Baltic Ecological Calendar
It means a lot that we are so close to the sea. It has prompted us to produce an ecological calendar. Here are some dates that, apart from Earth Day, it is good to know or, at the very least, to have them in the back of one’s mind and be aware of their existence. There are almost ten of them, all more or less connected with the Baltic Sea. One day in particular stands out, which is where we begin.
22 March | Baltic Sea Protection Day
The most important day in the calendar of our sea was initiated exactly 25 years ago by the Helsinki Commission (HELCOM). It is widely believed that the Baltic is the most polluted sea in the world, but that is an exaggeration. However, the situation is by no means rosy: remember World War II chemical weapons, tonnes of plastic, sewage. This special day is meant to raise awareness of the problems and spur action. It is part of the World Water Day.
22 March | International Day of the Seal
Seals have their special day on 22 March, as well. Three species of seals live in the Baltic Sea: grey seal, common seal, and ringed seal. To say that seals have suffered a lot at the hands of humans is to say nothing. Especially in the case of the grey seal, intensive hunting has dramatically reduced the population in the Baltic Sea. Thanks to international cooperation, the grey seal population has been partially restored. The day of the seal was adopted by the US Congress exactly 40 years ago to draw attention to the uncertain future of these marine mammals. It has taken hold globally.
1 April | International Bird Day
A date easy to remember for obvious reasons. The origins of the bird day go all the way back to the first decade of the 20th century. In the context of the Baltic Sea, we are interested in seabirds, first and foremost seagulls. A seagull can be found in the coat of arms of Sopot. On this day, which is also April Fool’s Day, let us commemorate the birds of our sea, companions of walks along the beach. The European Birds Day falls half a year later.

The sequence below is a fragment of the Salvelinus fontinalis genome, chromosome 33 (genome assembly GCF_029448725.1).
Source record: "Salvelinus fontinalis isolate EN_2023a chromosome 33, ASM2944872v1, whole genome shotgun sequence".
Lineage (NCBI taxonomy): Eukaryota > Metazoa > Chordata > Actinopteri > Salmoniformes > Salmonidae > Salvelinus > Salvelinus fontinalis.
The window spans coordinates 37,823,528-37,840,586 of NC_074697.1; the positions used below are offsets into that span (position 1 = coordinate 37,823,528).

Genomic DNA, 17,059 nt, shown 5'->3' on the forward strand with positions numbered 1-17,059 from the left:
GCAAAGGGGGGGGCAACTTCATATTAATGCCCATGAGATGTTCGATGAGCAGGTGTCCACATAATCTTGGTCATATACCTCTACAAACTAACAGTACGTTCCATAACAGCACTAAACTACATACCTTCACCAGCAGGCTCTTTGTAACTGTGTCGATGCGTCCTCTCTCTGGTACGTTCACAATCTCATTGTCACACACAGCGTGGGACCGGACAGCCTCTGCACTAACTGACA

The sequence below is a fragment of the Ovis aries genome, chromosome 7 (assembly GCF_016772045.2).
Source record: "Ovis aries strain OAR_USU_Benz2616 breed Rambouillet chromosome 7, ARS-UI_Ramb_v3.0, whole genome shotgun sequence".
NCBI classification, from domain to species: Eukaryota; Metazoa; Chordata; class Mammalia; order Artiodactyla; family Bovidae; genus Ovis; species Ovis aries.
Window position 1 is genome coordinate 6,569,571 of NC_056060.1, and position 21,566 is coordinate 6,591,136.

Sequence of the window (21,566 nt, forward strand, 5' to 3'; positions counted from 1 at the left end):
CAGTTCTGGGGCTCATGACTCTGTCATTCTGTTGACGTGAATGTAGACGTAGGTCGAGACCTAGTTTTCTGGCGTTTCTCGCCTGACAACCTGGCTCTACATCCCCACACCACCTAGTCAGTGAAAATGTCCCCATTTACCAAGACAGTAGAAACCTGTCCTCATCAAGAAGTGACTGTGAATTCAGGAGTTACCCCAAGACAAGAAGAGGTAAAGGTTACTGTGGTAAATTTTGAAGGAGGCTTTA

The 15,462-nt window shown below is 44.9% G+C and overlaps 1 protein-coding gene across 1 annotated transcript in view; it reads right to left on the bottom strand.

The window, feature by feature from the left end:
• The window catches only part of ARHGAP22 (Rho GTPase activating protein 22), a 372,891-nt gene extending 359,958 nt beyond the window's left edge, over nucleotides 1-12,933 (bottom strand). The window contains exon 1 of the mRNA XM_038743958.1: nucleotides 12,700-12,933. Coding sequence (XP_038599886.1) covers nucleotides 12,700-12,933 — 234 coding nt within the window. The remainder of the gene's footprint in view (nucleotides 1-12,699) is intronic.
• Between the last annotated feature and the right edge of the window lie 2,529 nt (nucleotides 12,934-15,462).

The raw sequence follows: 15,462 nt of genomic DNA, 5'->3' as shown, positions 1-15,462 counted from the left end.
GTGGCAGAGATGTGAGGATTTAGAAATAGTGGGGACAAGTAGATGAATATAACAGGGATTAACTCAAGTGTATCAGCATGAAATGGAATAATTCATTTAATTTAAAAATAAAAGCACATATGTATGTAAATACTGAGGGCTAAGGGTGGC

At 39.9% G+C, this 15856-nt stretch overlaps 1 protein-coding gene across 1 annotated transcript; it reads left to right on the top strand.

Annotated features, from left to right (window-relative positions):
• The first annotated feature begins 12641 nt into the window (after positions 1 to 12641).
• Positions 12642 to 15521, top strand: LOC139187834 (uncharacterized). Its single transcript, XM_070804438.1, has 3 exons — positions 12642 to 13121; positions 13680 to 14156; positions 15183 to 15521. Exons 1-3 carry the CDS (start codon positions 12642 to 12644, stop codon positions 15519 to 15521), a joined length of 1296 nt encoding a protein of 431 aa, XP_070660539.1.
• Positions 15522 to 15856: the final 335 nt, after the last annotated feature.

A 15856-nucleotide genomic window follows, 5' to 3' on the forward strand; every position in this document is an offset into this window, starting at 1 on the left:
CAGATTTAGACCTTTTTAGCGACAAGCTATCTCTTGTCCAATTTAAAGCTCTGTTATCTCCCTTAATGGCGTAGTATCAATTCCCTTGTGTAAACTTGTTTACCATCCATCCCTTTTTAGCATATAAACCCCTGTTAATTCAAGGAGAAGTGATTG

22 April | Earth Day
The best known date in the ecological calendar. It probably needs no introduction. Recall that the first Earth Day was held in 1970. It has since become a global event. In 2020, the expected special celebrations to mark half a century were thwarted by the COVID-19 pandemic.
20 May | European Maritime Day
It is one of the youngest holidays on our list, established by European Union bodies in 2008. It is meant to raise awareness of the importance of the seas among the populations of the EU countries – and there are nearly 450 million of us. It should also provide an extra opportunity to discuss the protection of our sea. It is held every year.
Third Sunday in May | International Day of the Baltic Harbour Porpoise
There are only about five hundred of these magnificent marine mammals living in the Baltic Sea. In other words, the Baltic population is critically threatened with extinction. Unfortunately, this is another human “creation”. One of the areas where encounters with this amazing creature are most common is the Bay of Gdańsk. The day was established twenty years ago. The next one falls on Sunday, 21 May 2023.
5 June | World Environment Day
It has been celebrated once a year for nearly half a century. It was established during the Stockholm Conference organised by the United Nations in 1972. It is worth noting that it was the first global conference on the environment. The holiday is meant to raise awareness and knowledge about the environment and the threats it faces due to human activity. The most recent World Environment Day was held under the theme “Only One Earth”, which was also the theme of the Stockholm conference 50 years ago.
27 June | World Fisheries Day
Its origins date back to the mid-1980s, when it was established by the World Conference on Fisheries. The purpose is to draw attention to sustainable fishing which is imperative in an era of massive overfishing. Note that the Baltic Sea is struggling with this problem. The European Commission has decided to ban cod fishing in the Eastern Baltic. The ban came into force at the beginning of 2020 and has been in place ever since. Salmon fishing has also recently been halted.
Last Sunday in September | World Rivers Day
The holiday is relatively young as it has been held since 2005 under the auspices of the UN. The objective is to raise awareness of the importance of rivers in our lives and the need to protect them. Poland’s two largest rivers flow into the Baltic Sea, bringing with them a considerable amount of pollution. The condition of the sea depends on the condition of the rivers. In view of this year’s events on the Oder, the holiday takes on special significance. We have a long way to go. The next World Rivers Day falls on 24 September 2023.